Atwood's Tavern in Cambridge, MA has become one of the go to places for roots/Americana music in the Boston area. Just about every night of the week you can head over there and have an idea of what you're going to see. That's why I was so surprised to see that New Zealand's The Beths are playing there on October 10. The Beths are decidedly not a roots act, and we've been loving their debut album Future Me Hates Me, calling it one of the best albums of the summer. Their fuzzy, loud, and melodic indie rock may be a bit jarring to regulars at Atwood's, and we can't wait to be there.
You can pick up your ticket to see The Beths at Atwood's Tavern on October 10 here. It's not often a band comes all the way from New Zealand to play an 85 person club for $10, so you'll want to get these ASAP. If you need more convincing, check out their new video for "Little Deaths" below. If you're not in the Boston area and want to check out The Beths near you, head over to their website for their current tour dates.
Just five months after their latest release (April's All Beat Up), Boston's The I Want You are back with a new EP and video. "Some Psychics" keeps the power pop sound that we love from The I Want You, but it's not the typical 70's power pop sound most people go for. This one is pure early 80's power pop. The video intentionally looks like early MTV, and as far as the song itself goes, think of a dirty sounding Elvis Costello. It sounds sleazy the way tv shows like Three's Company look sleazy now. The song is about various types of psychic power and figuring out if the powers come from the head or the heart. You can watch the video for "Some Psychics" below. Some Psychics, the EP, will be available tomorrow, September 15. (I guess no one told them about Fridays being global release days?) You can get it on the band's Bandcamp. For more on The I Want You, check out their website. If you happen to be in the Boston area, they're playing on the 15th at Sally O'Brien's with The Ghost Truckers and The Ramp Ups.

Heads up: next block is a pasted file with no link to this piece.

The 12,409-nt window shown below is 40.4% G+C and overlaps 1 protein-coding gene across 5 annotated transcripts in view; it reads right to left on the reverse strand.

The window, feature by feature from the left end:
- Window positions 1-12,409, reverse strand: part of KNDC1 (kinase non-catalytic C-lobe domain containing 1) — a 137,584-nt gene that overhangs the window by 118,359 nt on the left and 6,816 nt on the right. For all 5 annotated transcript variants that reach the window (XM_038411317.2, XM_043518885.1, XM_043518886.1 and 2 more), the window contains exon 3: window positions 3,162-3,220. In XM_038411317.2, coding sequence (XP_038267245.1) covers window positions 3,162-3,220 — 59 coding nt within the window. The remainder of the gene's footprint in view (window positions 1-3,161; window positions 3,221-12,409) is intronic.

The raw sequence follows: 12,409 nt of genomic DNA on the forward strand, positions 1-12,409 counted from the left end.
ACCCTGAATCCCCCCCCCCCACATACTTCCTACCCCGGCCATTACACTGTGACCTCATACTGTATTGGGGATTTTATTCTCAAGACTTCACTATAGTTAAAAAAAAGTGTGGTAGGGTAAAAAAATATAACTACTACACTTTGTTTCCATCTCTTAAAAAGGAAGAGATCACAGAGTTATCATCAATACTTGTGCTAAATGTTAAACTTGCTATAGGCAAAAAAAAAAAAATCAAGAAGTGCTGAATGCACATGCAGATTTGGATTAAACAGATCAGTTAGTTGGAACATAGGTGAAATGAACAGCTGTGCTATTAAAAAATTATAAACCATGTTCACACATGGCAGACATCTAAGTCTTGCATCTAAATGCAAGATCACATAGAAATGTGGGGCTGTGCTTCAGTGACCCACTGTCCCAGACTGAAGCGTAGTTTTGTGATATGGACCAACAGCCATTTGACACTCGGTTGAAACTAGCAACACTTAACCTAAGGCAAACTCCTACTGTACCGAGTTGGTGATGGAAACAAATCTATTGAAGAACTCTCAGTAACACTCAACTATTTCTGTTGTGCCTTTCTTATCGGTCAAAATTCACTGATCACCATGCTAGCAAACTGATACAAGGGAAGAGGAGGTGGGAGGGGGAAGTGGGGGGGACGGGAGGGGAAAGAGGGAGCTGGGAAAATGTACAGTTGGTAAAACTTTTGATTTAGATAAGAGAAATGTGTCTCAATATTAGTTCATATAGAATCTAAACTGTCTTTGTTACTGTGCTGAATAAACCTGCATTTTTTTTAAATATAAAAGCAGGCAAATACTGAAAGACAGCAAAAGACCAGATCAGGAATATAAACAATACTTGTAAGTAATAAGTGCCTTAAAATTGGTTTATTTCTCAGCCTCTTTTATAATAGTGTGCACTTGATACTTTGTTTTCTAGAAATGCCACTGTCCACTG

I'm pretty sure Motherhood are the first band we have ever covered from Fredericton, New Brunswick. (Being American, I'm not even sure I could find New Bruswick on a map...) The band have recently released a new single, "Pick of the Pugs." It tells the tale of a painter who starts heavily drinking after a break up and ends up painting the outside of his ex's house. Of course, he claims he's not bothered by the break up. The song has the indie rock feel of the country side of Pavement, but only if they were heavily influenced by oompah bands. You can listen to "Pick of the Pugs" below. The song is available now via Bandcamp. For more on Motherhood, check out their website. We included the tour dates on their press release below the song.
Sept 17 - Saratoga Springs, NY @ Desperate Annie's Sept 18 - Philadelphia, PA @ Kung Fu Necktie Sept 19 - New York, NY @ Piano's Sept 20 - Buffalo, NY @ Steak & Cakes house show Sept 21 - Fitchburg, MA @ House show Sept 22 - Portland, ME @ Waking Windows Festival Sept 23 - Brooklyn, NY @ Cobra Club Sept 24 - Philadelphia, PA @ Pharmacy Sept 26 - Hadley, MA @ Motor Goose Inn Sept 27 - Troy, NY @ River Street Pub Sept 28 - Winooski, VT @ Gloom Garden (7pm) Sept 28 - Burlington, VT @ Radio Bean (11:30pm) Sept 29 - Montreal, QC @ Pop Montreal (w/ Wolf Parade) Oct 10 - Vancouver, BC @ Red Gate Oct 11 - Abbotsford, BC @ CITR Presents Oct 12-13 - Kelowna, BC @ Breakout West Oct 20 - Halifax, NS @ Halifax Pop Explosion Oct 26-27 - Caraquet, NB @ Festival 506